Breaking Your Toddler's Bad Habits

Peace Talks

You can equip your 1-year-old with more appropriate tools for getting his message across as well as boost his self-control with these expert strategies.

  • Show your disapproval. The instant your child’s fists fly, state loudly and firmly, “No! We do not hit.” Self-restraint doesn’t come easily at this age, so you’ll need to repeat yourself often to drive home the point.
  • Remove your toddler from the situation. Calmly take her to a quiet corner and explain that hitting or biting is not allowed. This will give her a moment to regain her composure.
  • Block the assault. If you see an attack coming, catch your toddler’s hand in midair or place your hand over his mouth. The dramatic halt will certainly grab his attention.
  • Apologize for your child. If she hits or bites a playmate, turn your attention to the victim. See if the child is okay, and make sure your toddler hears you apologize; she’ll see that you don’t like how she has behaved, and she’ll gradually learn empathy. Apologize to the other parent, who will likely understand that you’re working on curbing this passing habit in your child.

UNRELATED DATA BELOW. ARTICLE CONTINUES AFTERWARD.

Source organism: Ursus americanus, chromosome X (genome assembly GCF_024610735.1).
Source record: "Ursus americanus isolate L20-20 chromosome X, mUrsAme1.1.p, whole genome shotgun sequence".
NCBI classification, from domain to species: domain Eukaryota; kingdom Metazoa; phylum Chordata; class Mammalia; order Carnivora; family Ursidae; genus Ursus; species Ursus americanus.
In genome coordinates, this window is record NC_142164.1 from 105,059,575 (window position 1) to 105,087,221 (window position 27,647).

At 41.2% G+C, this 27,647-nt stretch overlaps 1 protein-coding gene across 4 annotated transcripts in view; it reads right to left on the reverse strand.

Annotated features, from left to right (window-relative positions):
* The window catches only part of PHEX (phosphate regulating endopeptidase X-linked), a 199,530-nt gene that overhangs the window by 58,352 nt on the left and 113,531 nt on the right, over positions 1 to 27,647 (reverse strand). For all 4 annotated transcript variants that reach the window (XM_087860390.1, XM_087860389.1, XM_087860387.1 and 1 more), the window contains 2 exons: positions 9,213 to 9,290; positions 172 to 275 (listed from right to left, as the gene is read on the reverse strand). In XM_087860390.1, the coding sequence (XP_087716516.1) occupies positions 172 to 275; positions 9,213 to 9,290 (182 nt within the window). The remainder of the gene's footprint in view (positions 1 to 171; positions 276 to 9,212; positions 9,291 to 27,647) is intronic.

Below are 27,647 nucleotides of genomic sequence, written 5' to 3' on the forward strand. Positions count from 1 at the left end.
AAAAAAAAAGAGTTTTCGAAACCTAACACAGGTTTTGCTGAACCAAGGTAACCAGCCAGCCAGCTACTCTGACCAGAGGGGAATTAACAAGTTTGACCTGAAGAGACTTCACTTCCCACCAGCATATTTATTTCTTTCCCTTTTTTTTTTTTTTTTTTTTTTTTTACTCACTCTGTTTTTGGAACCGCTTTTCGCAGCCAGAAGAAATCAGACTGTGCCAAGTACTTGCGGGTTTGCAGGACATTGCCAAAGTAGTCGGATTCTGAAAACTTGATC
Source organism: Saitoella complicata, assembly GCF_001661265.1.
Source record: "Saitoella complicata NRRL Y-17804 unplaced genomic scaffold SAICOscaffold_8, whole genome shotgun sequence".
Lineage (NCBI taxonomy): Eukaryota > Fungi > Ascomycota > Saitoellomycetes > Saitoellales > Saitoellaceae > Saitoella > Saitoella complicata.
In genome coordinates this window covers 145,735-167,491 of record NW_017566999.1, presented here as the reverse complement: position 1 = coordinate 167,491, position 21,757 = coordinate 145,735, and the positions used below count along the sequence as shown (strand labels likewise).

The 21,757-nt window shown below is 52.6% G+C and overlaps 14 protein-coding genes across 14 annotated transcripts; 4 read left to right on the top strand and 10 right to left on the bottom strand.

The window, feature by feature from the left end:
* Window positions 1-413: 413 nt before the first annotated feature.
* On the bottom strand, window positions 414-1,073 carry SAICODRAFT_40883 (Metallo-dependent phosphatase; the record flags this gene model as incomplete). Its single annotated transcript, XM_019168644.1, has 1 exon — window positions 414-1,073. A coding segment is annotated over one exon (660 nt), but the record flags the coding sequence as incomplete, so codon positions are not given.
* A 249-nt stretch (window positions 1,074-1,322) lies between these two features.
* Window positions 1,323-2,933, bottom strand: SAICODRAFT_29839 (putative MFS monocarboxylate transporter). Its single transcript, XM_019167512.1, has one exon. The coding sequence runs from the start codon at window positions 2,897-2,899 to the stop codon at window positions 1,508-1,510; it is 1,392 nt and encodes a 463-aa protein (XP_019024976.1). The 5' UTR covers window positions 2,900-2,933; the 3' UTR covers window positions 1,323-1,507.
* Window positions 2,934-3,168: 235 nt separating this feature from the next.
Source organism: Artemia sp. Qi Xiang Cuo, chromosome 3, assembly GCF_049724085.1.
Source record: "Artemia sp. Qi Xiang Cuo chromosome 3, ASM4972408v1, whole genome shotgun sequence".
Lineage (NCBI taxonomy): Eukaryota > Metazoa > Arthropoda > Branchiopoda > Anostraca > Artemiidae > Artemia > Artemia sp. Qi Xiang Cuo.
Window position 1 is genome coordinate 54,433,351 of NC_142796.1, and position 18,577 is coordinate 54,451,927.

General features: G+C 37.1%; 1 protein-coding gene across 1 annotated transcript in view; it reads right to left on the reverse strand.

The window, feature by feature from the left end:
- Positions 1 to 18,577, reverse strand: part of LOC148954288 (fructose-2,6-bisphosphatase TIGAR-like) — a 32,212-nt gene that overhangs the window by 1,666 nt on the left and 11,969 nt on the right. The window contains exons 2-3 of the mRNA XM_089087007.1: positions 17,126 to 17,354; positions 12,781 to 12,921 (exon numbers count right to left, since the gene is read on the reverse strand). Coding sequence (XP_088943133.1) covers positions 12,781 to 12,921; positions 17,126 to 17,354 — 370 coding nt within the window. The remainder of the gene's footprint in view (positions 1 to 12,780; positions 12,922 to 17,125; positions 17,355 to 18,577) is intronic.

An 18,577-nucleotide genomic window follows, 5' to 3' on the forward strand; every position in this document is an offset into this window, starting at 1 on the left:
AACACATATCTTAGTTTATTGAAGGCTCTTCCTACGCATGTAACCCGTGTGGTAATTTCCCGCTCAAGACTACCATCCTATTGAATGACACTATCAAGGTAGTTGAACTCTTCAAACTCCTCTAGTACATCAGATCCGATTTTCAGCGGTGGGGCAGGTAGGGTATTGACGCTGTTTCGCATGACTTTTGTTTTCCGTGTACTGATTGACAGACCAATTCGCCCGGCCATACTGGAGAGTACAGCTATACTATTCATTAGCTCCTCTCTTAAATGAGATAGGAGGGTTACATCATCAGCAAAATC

• Never hit or bite back. It’s an ineffective way to show your toddler what his actions feel like to others. Instead, it conveys that this kind of behavior is acceptable.
  • Don’t play-fight. Though roughhousing can be fun, avoid nibbling or hitting when you play. If your child strikes you, react with a frown or a sad face. You might say, “That hurts Mommy.” Never laugh off violence.
  • Encourage words. Help your toddler use language and gestures to communicate. He may be able to point to his cup when he wants milk or say simple words like “mad” when he’s frustrated. If you reward his efforts to talk, your child will ultimately learn that words are a more effective and socially acceptable way to meet his needs than violence.

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